That’s a tough question to answer. It’s funny, because most people would think that winning Southwick would be up there for me. That was a big race for me, but I felt like I had a big monkey on my back every time I raced there. Everyone expected me to win, and then I would have weird problems at Southwick. I got a flat tire once, blew a radiator hose another time, and then blew a shock while leading one year on a Yamaha. It was really special once I won at Southwick. Maybe the top race was winning the 125 West Supercross Championship in 1997. It was me and [David] Vuillemin going into the final race, and we were only three points apart. It was a do-or-die situation, and I won the race and title. Talk about all the pressure you could have! I came out on top, and that was really cool. Every race win is pretty special, because I was the old guy and nobody expected me to win.
Do any of your records, such as being the oldest rider to win a 125 National overall, hold special meaning for you?
It’s cool, but it’s also kind of funny. Almost all of my wins are wrapped around the record of being the oldest rider to win this or that [laughter]. I don’t want to say that they’re any less special, but there’s a commonality there.
You’ve raced factory Yamaha YZ125s, as well as big-bore KTM 520SX four-strokes. What bike was most special to you?
I ran through them all. Overall, my years at Yamaha were most special. I was in the prime of my career. It was a great team and atmosphere. The bikes were really good, and everything worked out. It was a fun time in my life. I had a long career and a lot of good times with good people, but the best was while at Yamaha. Even now I feel like a kid. I still love riding. It’s kind of really cool right now, because my son and I are really close in speed. For that reason it keeps me in it. I want to ride as hard as I can in order to push him, because I still feel like I can help him get to that next level.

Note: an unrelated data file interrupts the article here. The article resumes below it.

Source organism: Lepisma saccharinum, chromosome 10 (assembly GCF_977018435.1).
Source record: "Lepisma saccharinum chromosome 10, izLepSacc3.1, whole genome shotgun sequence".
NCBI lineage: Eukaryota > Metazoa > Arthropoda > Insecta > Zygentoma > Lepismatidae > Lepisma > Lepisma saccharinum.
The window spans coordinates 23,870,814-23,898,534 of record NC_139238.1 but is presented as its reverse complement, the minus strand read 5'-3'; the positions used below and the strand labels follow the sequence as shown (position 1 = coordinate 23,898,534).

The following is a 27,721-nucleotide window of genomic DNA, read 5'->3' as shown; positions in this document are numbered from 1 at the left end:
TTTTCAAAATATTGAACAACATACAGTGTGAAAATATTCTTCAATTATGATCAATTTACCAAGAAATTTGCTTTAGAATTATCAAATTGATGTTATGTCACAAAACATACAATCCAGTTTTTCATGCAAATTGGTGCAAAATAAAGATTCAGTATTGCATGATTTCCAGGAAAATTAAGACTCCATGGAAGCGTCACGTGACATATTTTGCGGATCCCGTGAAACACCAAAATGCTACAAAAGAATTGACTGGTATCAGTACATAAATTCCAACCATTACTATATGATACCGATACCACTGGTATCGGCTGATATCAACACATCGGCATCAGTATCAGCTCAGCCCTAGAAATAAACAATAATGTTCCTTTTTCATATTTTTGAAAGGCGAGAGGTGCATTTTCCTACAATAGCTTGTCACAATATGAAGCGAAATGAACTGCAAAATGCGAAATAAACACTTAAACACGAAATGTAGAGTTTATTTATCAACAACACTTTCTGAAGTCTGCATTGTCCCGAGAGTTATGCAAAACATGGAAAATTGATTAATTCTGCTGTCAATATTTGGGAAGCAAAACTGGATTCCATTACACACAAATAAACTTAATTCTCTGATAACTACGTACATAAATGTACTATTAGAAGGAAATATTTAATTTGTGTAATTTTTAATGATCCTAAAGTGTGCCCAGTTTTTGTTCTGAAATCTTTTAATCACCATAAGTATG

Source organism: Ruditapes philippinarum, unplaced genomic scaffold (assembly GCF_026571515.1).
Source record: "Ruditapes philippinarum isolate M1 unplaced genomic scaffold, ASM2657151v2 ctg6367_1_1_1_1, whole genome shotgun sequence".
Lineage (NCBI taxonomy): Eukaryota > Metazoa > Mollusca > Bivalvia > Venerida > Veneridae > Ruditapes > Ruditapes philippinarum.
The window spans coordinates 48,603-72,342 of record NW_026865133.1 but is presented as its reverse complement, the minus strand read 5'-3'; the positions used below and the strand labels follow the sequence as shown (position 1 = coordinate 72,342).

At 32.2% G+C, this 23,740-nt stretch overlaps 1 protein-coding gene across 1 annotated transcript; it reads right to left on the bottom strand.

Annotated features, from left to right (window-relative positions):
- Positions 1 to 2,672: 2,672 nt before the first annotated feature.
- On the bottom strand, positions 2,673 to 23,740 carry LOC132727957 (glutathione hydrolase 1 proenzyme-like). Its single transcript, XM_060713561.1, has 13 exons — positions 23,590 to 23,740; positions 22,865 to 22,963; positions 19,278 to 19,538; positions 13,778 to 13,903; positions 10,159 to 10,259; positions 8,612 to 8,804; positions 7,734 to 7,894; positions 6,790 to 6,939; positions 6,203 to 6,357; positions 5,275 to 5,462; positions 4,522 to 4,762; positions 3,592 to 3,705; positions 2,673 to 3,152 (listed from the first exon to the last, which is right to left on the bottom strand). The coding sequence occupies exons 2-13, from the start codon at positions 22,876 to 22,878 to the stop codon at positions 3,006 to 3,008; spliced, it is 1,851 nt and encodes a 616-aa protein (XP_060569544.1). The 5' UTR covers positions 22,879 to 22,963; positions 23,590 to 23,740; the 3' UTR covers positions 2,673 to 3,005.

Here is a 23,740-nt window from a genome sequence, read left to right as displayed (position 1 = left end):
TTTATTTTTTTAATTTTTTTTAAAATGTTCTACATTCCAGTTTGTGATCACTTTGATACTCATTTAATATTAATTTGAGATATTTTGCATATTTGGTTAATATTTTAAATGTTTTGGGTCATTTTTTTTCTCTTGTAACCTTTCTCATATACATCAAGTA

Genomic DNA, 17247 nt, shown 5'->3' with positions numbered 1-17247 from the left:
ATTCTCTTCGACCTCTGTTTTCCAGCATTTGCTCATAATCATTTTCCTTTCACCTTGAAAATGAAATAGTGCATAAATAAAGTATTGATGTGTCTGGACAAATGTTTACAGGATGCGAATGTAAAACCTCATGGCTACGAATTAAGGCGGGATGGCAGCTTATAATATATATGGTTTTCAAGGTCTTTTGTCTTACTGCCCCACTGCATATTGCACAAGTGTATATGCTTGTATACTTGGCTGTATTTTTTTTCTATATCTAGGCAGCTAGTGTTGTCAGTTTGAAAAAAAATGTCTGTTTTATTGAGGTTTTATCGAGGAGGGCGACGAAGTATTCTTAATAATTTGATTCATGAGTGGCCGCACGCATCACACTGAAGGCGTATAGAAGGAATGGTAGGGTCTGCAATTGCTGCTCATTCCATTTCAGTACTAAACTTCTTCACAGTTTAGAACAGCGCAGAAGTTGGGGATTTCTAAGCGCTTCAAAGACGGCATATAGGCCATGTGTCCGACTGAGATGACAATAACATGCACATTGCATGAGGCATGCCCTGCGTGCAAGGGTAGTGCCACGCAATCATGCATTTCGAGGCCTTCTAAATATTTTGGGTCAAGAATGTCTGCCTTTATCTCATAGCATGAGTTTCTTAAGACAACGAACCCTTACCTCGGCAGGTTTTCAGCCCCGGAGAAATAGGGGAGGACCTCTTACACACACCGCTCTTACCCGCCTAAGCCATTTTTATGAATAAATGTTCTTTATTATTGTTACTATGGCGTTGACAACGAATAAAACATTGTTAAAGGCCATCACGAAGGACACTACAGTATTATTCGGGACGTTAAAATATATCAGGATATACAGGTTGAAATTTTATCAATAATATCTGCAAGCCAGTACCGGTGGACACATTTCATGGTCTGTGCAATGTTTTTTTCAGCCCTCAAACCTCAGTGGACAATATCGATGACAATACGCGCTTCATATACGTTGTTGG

Does your son have interest in pursuing a professional racing career?
Yes, he does. He’s going to do some more AMA Nationals next year, as well as some Canadian Nationals. I think if I ride and train with him then I can help him. Just a few weeks ago we did a local race. I beat him the first moto, and he beat me the second moto. It’s really funny, actually. We talked smack to each other on the drive home, and then my wife will pick on us. I’m 51 years old, so he gets really mad when I beat him.
“I’M NOT SAYING THAT I AM GOING TO RACE THE SOUTHWICK NATIONAL IN 2017, BUT I’M ALSO NOT SAYING THAT I WON’T RACE IT. WHO KNOWS? IF I FEEL IT, THEN I MIGHT TRY TO JUMP OUT THERE AND RIDE IT. I STILL FEEL LIKE A LITTLE KID, AND I LOVE RIDING.”
Let’s get this straight. You and your son race together, and your times are pretty close. Ryan put it in the show this year at Southwick. Will we see John Dowd line up at Southwick in 2017 as a 52-year-old?